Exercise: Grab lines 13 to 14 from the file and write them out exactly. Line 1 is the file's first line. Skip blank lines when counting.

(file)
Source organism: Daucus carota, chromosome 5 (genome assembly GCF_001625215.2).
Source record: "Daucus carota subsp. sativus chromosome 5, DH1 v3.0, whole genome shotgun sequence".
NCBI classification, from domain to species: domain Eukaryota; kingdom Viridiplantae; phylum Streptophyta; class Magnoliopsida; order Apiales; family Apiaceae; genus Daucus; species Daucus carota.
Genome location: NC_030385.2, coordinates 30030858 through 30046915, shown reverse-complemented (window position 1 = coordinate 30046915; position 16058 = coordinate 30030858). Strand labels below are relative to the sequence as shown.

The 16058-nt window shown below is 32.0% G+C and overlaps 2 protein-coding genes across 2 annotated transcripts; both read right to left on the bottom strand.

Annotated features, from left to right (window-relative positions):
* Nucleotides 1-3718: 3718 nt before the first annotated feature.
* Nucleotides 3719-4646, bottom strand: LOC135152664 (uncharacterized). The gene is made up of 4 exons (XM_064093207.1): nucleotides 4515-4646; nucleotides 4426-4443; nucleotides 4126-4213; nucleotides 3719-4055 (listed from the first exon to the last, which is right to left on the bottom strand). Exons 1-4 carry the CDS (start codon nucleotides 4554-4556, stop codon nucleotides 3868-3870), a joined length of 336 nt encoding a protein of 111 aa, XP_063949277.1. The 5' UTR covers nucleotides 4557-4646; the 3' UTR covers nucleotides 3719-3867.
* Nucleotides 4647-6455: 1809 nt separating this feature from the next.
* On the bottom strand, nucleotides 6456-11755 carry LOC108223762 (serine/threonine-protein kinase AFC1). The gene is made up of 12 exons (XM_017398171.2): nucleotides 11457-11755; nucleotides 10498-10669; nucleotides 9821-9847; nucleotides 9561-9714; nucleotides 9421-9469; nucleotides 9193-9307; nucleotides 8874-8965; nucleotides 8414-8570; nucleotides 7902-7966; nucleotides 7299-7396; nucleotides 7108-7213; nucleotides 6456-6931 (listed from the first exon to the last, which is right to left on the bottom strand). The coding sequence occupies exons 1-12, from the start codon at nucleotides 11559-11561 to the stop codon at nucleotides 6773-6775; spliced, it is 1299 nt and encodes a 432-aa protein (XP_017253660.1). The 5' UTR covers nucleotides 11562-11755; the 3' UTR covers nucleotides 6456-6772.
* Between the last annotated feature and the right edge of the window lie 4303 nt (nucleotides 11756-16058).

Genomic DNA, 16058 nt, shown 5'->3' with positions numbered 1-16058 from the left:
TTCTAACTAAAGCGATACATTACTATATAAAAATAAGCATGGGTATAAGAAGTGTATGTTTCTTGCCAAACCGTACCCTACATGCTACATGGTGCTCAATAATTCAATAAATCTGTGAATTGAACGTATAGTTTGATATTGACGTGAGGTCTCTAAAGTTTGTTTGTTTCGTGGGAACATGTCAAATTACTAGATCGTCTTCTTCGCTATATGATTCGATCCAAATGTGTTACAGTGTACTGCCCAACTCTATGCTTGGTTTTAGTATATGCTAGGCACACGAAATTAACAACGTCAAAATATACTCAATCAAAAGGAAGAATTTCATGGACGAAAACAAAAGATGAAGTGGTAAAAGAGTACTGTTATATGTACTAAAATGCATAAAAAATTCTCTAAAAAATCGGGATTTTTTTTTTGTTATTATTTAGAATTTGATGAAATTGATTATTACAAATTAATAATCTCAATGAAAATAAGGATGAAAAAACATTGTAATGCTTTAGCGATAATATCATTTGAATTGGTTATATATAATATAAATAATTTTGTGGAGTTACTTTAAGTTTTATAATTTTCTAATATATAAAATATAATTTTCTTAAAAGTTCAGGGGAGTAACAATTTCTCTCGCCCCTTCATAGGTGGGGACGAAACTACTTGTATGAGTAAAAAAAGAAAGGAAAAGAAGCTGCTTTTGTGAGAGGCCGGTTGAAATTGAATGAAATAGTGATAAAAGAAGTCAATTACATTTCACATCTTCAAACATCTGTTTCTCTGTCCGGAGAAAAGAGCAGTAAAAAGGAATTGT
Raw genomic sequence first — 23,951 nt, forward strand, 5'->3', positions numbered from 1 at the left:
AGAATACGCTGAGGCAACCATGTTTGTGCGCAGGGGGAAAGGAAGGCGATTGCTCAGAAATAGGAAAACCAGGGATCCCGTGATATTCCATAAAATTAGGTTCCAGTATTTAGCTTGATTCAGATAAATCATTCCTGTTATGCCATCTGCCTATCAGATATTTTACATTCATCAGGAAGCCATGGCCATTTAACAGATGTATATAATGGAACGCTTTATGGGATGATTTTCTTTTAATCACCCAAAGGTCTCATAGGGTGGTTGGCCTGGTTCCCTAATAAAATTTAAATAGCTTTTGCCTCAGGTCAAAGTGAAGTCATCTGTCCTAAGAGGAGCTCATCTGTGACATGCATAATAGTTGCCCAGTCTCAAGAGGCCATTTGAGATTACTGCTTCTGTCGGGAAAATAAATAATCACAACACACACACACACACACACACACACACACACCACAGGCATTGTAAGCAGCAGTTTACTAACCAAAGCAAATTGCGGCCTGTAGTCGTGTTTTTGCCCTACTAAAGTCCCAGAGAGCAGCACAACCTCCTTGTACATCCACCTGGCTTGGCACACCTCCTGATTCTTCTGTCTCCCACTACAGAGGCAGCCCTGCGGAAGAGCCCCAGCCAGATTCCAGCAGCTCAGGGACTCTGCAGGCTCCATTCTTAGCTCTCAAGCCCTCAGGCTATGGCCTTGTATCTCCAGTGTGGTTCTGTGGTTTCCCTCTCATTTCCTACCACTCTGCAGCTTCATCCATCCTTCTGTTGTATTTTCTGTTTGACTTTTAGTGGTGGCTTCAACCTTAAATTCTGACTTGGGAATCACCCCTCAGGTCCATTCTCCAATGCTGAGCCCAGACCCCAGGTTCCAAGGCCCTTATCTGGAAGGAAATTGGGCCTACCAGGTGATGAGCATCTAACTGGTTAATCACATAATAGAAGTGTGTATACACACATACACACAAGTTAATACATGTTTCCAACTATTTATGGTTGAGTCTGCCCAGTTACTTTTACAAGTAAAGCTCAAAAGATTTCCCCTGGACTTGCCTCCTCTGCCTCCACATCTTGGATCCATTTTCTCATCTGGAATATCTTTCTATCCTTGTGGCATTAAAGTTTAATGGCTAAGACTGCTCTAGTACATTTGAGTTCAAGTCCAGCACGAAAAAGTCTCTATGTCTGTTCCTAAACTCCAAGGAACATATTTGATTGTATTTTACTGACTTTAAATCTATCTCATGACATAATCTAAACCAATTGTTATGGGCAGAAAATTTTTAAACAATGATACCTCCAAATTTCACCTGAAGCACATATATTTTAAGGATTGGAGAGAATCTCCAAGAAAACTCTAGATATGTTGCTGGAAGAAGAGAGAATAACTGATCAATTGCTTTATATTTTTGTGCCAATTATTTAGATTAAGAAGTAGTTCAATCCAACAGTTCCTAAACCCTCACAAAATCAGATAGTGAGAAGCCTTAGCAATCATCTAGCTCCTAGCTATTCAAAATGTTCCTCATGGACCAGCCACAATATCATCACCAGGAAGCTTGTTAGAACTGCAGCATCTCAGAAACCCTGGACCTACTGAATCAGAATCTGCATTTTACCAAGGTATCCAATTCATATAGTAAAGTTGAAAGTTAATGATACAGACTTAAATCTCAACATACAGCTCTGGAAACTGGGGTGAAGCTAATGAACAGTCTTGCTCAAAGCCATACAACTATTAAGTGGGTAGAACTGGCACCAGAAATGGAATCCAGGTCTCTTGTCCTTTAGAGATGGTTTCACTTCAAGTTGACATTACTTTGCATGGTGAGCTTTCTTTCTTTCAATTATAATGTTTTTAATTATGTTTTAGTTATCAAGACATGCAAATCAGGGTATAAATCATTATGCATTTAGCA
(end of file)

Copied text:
TTCTAACTAAAGCGATACATTACTATATAAAAATAAGCATGGGTATAAGAAGTGTATGTTTCTTGCCAAACCGTACCCTACATGCTACATGGTGCTCAATAATTCAATAAATCTGTGAATTGAACGTATAGTTTGATATTGACGTGAGGTCTCTAAAGTTTGTTTGTTTCGTGGGAACATGTCAAATTACTAGATCGTCTTCTTCGCTATATGATTCGATCCAAATGTGTTACAGTGTACTGCCCAACTCTATGCTTGGTTTTAGTATATGCTAGGCACACGAAATTAACAACGTCAAAATATACTCAATCAAAAGGAAGAATTTCATGGACGAAAACAAAAGATGAAGTGGTAAAAGAGTACTGTTATATGTACTAAAATGCATAAAAAATTCTCTAAAAAATCGGGATTTTTTTTTTGTTATTATTTAGAATTTGATGAAATTGATTATTACAAATTAATAATCTCAATGAAAATAAGGATGAAAAAACATTGTAATGCTTTAGCGATAATATCATTTGAATTGGTTATATATAATATAAATAATTTTGTGGAGTTACTTTAAGTTTTATAATTTTCTAATATATAAAATATAATTTTCTTAAAAGTTCAGGGGAGTAACAATTTCTCTCGCCCCTTCATAGGTGGGGACGAAACTACTTGTATGAGTAAAAAAAGAAAGGAAAAGAAGCTGCTTTTGTGAGAGGCCGGTTGAAATTGAATGAAATAGTGATAAAAGAAGTCAATTACATTTCACATCTTCAAACATCTGTTTCTCTGTCCGGAGAAAAGAGCAGTAAAAAGGAATTGT
Raw genomic sequence first — 23,951 nt, forward strand, 5'->3', positions numbered from 1 at the left: